October 24, 2013
1 min read

Higher carbohydrate intake may increase intracellular cortisol

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Macronutrients stimulated a postprandial rise in circulating cortisol in lean, healthy men, according to researchers in the United Kingdom.

Plasma cortisol appeared to increase similarly after all macronutrient meals were compared with placebo, according to data. The carbohydrate meal stimulated adrenal secretion and extra-adrenal regeneration of cortisol in a similar way.

“These observations provide a novel insight into the complexity of circadian control of glucocorticoid secretion,” researchers wrote.

Eight lean, healthy men aged 23.5 years were randomly assigned to three different liquid isocaloric single macronutrient meals (carbohydrate, protein or fat) to test the contribution of peripheral cortisol regeneration to macronutrient-induced circadian variation of plasma control, according to data.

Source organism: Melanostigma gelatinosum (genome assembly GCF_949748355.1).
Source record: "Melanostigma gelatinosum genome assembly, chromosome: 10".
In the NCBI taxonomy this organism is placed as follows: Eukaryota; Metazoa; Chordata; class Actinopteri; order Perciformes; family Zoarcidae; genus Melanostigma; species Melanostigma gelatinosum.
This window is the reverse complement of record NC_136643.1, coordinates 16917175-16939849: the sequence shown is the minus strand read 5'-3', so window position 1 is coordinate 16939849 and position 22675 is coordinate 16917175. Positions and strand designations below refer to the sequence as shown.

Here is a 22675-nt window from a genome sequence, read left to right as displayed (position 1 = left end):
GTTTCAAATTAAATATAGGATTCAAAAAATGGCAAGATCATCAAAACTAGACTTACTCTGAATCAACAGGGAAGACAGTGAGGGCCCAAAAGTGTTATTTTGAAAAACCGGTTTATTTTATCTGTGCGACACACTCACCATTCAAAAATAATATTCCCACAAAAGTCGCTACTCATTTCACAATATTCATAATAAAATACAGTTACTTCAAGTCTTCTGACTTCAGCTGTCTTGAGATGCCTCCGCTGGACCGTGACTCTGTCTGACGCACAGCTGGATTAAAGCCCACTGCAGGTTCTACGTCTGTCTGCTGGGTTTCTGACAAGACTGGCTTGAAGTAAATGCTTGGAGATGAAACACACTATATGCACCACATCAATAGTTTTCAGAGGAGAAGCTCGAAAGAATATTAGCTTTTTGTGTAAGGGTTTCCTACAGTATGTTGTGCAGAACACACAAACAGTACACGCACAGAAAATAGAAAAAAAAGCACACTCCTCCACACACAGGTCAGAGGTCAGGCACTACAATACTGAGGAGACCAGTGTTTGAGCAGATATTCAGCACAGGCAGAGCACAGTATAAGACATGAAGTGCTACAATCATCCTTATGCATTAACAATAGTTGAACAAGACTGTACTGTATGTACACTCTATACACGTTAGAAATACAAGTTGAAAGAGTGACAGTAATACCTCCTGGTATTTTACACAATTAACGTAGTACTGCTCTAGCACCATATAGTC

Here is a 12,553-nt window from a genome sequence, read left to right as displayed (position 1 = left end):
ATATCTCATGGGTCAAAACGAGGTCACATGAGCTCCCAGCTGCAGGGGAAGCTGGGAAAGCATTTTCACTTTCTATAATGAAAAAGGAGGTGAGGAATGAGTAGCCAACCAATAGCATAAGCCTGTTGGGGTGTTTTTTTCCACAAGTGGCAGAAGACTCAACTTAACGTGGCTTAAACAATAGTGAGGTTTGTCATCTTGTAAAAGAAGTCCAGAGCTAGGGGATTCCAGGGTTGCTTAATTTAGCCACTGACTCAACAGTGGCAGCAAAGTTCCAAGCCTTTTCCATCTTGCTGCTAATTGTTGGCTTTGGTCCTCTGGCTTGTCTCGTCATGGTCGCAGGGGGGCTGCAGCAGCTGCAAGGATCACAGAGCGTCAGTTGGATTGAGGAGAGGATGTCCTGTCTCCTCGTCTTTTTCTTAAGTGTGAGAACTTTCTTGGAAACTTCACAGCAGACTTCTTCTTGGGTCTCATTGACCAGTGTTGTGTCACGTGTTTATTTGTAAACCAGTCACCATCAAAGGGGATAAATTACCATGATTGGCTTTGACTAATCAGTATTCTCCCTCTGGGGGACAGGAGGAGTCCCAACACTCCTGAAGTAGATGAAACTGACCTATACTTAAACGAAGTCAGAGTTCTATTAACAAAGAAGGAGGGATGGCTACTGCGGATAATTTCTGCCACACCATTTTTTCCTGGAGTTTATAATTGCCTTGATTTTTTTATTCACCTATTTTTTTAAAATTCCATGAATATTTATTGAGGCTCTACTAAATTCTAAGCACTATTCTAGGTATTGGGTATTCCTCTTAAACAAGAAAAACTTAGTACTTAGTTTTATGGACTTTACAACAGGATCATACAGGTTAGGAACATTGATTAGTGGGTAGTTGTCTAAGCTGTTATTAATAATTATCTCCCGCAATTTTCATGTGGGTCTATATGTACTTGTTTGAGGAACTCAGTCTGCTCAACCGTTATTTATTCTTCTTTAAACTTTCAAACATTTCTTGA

“Following the carbohydrate meal, plasma cortisol rose compared with placebo (P<.05),” researchers wrote.

Furthermore, protein and fat meals stimulated adrenal cortisol secretion more so than extra-adrenal cortisol regeneration.

“Following the high protein meal, plasma cortisol rose compared with placebo (P<.05) and similarly to the rise following carbohydrate,” researchers wrote.

Increased cortisol production by 11beta-hydroxysteroid dehydrogenase type 1 appeared parallel to the increased insulin levels, according to data. However, the postprandial rise in cortisol was not due to decreased cortisol clearance, they added.

“These data predict that intrahepatic glucocorticoid levels are particularly amplified by meals with high carbohydrate content,” researchers wrote.

Disclosure: One of the researchers reports being an inventor of relevant patents held by the University of Edinburgh.